Continued from page 1

Ten, Eleven or Fifteen mile training runs may not sound like something one does for fun, but Clark and Bedrin both say that running is a great way to clear your head and decompress. “I enjoy the independence of it,” says Clark. “Being able to clear your head and enjoy the outdoors, see different places and scenery and enjoy some fresh air. I enjoy the feeling you get.”

“You gain a certain peace,” remarks Bedrin. “I can go out and get lost in my thoughts. I think of everything and nothing on training runs. You can decompress, relax, and you gain a certain energy.”

For events like the Boston Marathon, one must qualify with a certain time at other marathons. For Bedrin, it was the Marine Corps Marathon in Washington, D. C. For Clark, it was the Steamtown Marathon in Scranton. Most will say, however, that there is something special about Boston. The 120-year old race has history, location, and plenty of famous points along the way. The first half is relatively flat or downhill, but the second half, Bedrin says, is where the hills come into play, especially the famous “Heartbreak Hill” at mile 21. However, he says living in NEPA, especially Mountaintop, is a training advantage for the course.

“Many routes around here are comparable to hills you face on the Boston course,” explains Bedrin. “It is a great way to prepare.”

That preparation can only take you so far, but Bedrin says that there is a certain energy that a runner can get from the crowd.

“As you get closer to the city the crowds more intense and louder so at that point, if you are suffering from fatigue, you can key in on crowd; they help immensely in getting you to the finish line.” He adds, “When you get into Boston and make the turn onto Boylston Street, that is very special. I was overcome with emotion when I saw the finish line. It was really a special moment. “

The peace and relaxation of countless training runs and the energy and enthusiasm of the crowd were not what capped the 2013 Boston Marathon for many. Both men were fortunate to have crossed the finish line prior to the explosions that rocked the area and killed three while injuring more than 150. Neither witnessed the explosions but Clark was close enough to hear them and Bedrin’s daughter started getting Facebook messages at the hotel asking if they were ok before they saw the media coverage of what had happened. Both men vowed almost immediately to return this year.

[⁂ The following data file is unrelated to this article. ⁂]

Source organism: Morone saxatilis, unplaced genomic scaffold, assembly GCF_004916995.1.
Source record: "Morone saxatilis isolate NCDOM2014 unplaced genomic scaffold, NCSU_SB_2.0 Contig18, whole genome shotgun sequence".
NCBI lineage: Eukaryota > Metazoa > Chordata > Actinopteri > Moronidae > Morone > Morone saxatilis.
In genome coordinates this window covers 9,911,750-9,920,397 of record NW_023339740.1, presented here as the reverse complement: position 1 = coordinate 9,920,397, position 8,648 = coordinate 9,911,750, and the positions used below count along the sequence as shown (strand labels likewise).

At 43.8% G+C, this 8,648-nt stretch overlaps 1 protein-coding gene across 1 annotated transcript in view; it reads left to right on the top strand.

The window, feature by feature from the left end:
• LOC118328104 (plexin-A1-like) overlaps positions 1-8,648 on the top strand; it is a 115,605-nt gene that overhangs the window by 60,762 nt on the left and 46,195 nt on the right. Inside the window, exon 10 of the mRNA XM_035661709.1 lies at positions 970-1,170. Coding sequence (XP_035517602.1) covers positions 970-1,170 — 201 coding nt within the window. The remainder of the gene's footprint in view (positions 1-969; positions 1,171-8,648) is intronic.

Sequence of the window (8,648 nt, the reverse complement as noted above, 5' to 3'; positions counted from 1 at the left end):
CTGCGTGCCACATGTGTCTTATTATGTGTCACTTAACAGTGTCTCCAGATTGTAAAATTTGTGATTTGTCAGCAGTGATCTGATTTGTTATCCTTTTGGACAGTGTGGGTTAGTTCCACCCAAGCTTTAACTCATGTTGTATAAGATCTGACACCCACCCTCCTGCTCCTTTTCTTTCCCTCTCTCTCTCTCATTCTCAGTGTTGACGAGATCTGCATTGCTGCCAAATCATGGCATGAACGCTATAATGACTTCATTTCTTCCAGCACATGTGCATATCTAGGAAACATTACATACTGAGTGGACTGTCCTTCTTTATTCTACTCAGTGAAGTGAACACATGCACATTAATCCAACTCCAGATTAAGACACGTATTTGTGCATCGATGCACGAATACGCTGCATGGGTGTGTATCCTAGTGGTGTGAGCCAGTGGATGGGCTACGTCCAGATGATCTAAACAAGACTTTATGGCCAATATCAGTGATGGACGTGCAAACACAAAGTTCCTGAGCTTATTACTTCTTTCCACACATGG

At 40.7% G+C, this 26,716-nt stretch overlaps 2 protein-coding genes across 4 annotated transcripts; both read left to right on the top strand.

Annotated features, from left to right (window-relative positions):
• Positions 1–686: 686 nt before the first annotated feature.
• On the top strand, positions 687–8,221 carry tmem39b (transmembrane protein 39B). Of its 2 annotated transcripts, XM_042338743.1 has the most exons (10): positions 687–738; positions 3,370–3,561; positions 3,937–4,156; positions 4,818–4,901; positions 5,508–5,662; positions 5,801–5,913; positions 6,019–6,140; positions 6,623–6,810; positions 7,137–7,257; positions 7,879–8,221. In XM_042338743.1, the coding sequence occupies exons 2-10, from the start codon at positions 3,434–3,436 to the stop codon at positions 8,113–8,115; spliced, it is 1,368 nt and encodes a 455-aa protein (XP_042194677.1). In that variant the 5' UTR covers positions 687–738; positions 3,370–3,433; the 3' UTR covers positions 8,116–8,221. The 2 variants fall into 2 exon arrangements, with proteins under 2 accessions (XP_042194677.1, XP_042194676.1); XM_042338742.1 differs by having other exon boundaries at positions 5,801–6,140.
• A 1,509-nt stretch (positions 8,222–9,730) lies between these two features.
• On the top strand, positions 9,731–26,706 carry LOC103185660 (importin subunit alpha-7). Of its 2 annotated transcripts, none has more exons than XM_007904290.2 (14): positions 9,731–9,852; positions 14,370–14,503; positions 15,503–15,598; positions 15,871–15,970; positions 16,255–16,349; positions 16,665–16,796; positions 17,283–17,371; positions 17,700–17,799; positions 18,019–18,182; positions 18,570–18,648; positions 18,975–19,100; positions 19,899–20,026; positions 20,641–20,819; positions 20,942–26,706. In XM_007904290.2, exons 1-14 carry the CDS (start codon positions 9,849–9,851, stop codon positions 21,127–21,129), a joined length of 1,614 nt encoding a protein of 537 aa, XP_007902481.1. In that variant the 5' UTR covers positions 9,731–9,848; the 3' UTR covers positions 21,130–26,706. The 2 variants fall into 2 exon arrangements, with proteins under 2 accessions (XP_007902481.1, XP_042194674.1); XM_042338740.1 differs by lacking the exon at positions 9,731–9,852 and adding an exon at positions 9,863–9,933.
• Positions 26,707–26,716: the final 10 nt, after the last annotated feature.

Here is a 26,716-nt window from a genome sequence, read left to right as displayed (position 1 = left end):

“I collapsed on the bed with emotion and was overcome,” relates Bedrin. “Just minutes earlier I had run through there and those people were there cheering for me. It was really overwhelming.”

“I had reached my goal of running the marathon on my 50th birthday so I had intended last year to be my last marathon,” says Clark. “Before the day was over I vowed that I would return.”

“The next morning as we were leaving Boston and we could see finish line we made a promise that if I could get in again, I would do it,” added Bedrin. “I felt so strongly that the marathon would continue and I was going to go back and support the city of Boston I knew right then that was the attitude of the city and all the runners.”

Return they did. Although they didn’t know each other at the time, the men had similar experiences during this year’s marathon. While the atmosphere at the marathon is always one of celebration and joy, the triumphant return of the marathon, the runners, and the city was far more palpable to everyone.

“There was a lot more people and it was a lot more emotional. Last year was a race, this year was a healing event, an emotional event. The support along the way was phenomenal and there were more people and a more special bond than ever before. We were so glad to have come and ran and they were so glad to have us back,” relates Clark.

Bedrin agrees completely. “The atmosphere this year was just incredible, one of celebration rather than fear or anxiety. If anything, people from the running community were angry and defiant that they would come back stronger than ever and it was evident in the day. There were louder, more enthusiastic crowds. Especially as you got closer to Boston, the crowd was almost deafening to get you across the finish line. The city was very much alive and from start to finish it was one massive cheering section.”

“They [the bombers] tried to use us for political gain,” adds Clark. “We wanted to take our finish line back and that’s what we did.”

While Bedrin is unsure he will run the Boston Marathon next year, Clark says he is looking to the 2014 Steamtown Marathon and a few others to qualify for 2016 in Boston. Either way, their experiences this year has left a lasting mark.

“The support and the inspiration that you get from it is hard to capture in words especially this year.” Says Bedrin who, at the time of this interview was heading out for his first run since the marathon. “I was honored and humbled to have been part of it.”